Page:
By Rob Morris on June 4, 2010
Nags Head would rather set fire to the old Windmill Point Restaurant than continue to pay for insurance against one.
Once proudly boasting a large collection of memorabilia from the S.S. United States, the building would be used for fire department training under the Board of Commissioner’s latest plan.
That would save about $4,900 in property, liability and flood insurance premiums. It would also solve another problem: Getting rid of a building that nobody seems to want.
The Dare County Tourism Board, which shares ownership of the property, would have to agree to the idea. The town owns 18 percent interest and the tourism board 82 percent.
It would be an incongruous end to a place that lived two lives, once as a store that was part of a vision to recapture an era of windmills and the other as a restaurant that doubled as a museum for what was once heralded as the fastest ocean liner to cross the Atlantic.
Part of its name was the S.S. United States Lounge, where a bar from the old liner was the centerpiece.
An earlier discussion about tearing down the building led to the conclusion that the old restaurant could at least be put to once last good use. A bank holding a loan on the property said it would not stand in the way of tearing it down.
Costs for renovating the building have been estimated at $300,000.
The restaurant, which was owned by Dr. Sarah Forbes, was shut down in 2007. Artifacts were donated to the Mariners Museum and Christopher Newport University in Newport News. The ship itself is moored in Philadelphia and has faced being used for scrap metal over the years.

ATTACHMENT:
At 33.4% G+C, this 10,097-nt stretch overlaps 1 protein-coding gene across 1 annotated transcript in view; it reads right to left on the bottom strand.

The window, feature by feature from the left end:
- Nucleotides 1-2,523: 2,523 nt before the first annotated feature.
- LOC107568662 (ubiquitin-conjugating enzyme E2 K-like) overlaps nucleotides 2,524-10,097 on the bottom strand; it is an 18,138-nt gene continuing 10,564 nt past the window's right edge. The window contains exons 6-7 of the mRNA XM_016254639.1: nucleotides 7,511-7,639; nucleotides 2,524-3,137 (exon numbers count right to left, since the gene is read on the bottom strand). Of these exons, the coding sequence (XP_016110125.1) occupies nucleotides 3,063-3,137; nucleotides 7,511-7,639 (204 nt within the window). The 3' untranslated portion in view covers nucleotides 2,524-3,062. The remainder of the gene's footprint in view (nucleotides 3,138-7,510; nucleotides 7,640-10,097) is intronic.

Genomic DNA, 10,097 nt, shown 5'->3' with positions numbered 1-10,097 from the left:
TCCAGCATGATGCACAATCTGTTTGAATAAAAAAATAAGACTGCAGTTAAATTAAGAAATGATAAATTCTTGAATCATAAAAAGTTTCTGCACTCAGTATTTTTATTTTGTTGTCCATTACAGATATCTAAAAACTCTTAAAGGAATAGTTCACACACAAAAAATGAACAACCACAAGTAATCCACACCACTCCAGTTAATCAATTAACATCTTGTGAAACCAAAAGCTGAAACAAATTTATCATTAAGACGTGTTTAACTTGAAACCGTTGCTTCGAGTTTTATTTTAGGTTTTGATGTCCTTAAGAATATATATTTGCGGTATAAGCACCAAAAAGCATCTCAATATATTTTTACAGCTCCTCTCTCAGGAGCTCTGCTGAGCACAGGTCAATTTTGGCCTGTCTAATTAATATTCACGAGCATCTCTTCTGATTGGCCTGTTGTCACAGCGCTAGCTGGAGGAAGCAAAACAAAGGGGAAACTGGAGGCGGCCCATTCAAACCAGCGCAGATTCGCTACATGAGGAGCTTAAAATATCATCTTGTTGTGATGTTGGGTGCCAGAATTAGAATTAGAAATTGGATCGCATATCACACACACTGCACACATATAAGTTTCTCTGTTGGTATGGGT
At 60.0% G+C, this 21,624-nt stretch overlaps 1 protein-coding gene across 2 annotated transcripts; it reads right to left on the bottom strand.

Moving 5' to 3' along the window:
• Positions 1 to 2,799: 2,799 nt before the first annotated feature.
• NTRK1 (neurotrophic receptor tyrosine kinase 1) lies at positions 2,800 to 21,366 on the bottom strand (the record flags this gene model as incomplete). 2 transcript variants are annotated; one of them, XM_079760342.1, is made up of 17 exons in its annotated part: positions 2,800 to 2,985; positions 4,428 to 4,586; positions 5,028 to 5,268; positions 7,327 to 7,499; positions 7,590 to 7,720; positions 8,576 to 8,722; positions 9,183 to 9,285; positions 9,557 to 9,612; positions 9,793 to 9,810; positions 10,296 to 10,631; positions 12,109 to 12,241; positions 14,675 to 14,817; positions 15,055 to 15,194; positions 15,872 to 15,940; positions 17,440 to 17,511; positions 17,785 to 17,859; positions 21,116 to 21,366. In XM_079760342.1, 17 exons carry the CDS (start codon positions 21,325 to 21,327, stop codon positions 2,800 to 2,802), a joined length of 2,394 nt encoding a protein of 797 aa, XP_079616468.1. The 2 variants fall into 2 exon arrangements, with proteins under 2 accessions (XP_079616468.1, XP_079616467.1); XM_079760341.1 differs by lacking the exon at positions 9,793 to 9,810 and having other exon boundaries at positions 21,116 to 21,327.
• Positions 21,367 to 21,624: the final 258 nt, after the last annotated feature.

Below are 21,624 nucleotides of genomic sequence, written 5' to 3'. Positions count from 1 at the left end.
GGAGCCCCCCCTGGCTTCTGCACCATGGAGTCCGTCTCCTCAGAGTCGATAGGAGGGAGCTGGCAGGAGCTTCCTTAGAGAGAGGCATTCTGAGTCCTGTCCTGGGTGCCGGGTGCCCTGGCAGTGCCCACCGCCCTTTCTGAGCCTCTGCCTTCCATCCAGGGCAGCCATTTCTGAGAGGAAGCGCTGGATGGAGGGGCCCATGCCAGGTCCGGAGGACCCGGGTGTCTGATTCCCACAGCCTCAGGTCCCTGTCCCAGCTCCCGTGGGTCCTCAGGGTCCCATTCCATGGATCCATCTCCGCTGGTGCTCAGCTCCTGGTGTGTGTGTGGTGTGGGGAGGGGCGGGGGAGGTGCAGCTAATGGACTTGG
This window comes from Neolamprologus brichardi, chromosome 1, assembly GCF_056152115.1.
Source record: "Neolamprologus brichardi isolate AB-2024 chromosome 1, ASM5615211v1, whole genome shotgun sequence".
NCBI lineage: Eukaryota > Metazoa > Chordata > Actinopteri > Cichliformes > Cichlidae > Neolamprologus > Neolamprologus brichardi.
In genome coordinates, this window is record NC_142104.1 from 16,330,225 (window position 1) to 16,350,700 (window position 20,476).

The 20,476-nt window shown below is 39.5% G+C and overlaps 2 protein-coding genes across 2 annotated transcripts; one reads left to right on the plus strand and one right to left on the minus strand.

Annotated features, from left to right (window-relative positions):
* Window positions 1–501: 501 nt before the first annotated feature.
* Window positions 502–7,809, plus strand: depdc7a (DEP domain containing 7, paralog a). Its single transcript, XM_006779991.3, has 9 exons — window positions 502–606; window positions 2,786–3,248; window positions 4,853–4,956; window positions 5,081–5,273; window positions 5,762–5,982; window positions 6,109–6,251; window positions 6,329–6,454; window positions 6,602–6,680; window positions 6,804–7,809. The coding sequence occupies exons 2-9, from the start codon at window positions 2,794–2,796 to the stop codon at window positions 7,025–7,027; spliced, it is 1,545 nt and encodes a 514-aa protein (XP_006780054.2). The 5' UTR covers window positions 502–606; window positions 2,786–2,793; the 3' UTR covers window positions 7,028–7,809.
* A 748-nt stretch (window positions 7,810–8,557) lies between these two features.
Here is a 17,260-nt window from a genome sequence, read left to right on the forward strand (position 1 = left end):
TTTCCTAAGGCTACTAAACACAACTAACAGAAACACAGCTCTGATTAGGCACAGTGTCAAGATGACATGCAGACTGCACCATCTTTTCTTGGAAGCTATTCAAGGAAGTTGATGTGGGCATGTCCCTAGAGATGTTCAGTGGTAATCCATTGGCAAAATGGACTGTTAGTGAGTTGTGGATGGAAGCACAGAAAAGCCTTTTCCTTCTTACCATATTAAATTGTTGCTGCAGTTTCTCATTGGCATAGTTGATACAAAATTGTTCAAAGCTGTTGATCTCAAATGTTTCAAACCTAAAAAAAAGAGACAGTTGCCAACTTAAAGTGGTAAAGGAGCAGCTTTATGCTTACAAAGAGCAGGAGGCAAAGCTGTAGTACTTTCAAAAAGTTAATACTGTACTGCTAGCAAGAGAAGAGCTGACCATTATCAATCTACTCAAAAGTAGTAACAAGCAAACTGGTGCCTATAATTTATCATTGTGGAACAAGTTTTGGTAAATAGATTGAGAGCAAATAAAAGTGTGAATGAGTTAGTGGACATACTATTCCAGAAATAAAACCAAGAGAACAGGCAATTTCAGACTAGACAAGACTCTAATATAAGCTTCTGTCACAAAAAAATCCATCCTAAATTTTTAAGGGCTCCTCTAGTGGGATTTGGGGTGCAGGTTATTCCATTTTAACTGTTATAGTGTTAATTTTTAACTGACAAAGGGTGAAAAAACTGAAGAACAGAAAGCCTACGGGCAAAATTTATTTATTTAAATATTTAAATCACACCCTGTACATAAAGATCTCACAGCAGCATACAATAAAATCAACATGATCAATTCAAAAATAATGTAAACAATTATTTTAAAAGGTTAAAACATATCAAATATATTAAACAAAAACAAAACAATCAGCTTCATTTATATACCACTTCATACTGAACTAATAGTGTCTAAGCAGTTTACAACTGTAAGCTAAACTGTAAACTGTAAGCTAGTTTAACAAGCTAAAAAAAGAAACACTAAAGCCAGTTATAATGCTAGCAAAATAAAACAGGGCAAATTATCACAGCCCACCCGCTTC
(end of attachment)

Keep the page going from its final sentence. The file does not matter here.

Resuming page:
The windmill behind the restaurant was built as a functioning reproduction of the kind that were common on the Outer Banks in the 18th and 19th centuries. The building and the windmill were originally constructed for Lynanne Wescott in the late 1970s.
Wescott managed local National Park Service shops for a non-profit and had hoped to build a business selling products using grain ground in the windmill and other items related to the era. She sold the property to Forbes in the early 1980s and moved to Phildelphia, where she is now a lawyer.
Plans are to move the windmill at the end of the summer to Island Farm, a restored 19th-century farmstead that will open to the public next week. A preview for local residents is scheduled for Saturday.
At one time, discussion centered on using the property for a convention center. In 2009, the tourist board sought requests for proposals to buy the building, but Outer Banks Visitors Bureau Managing Director Lee Nettles said none of them met the qualifications.
One possibility for the soundfront property is for a multi-use facility. Nettles said that a presentation of a feasibility study is scheduled for next week.
See related story: Another chapter unfolds for Windmill Point’s icon.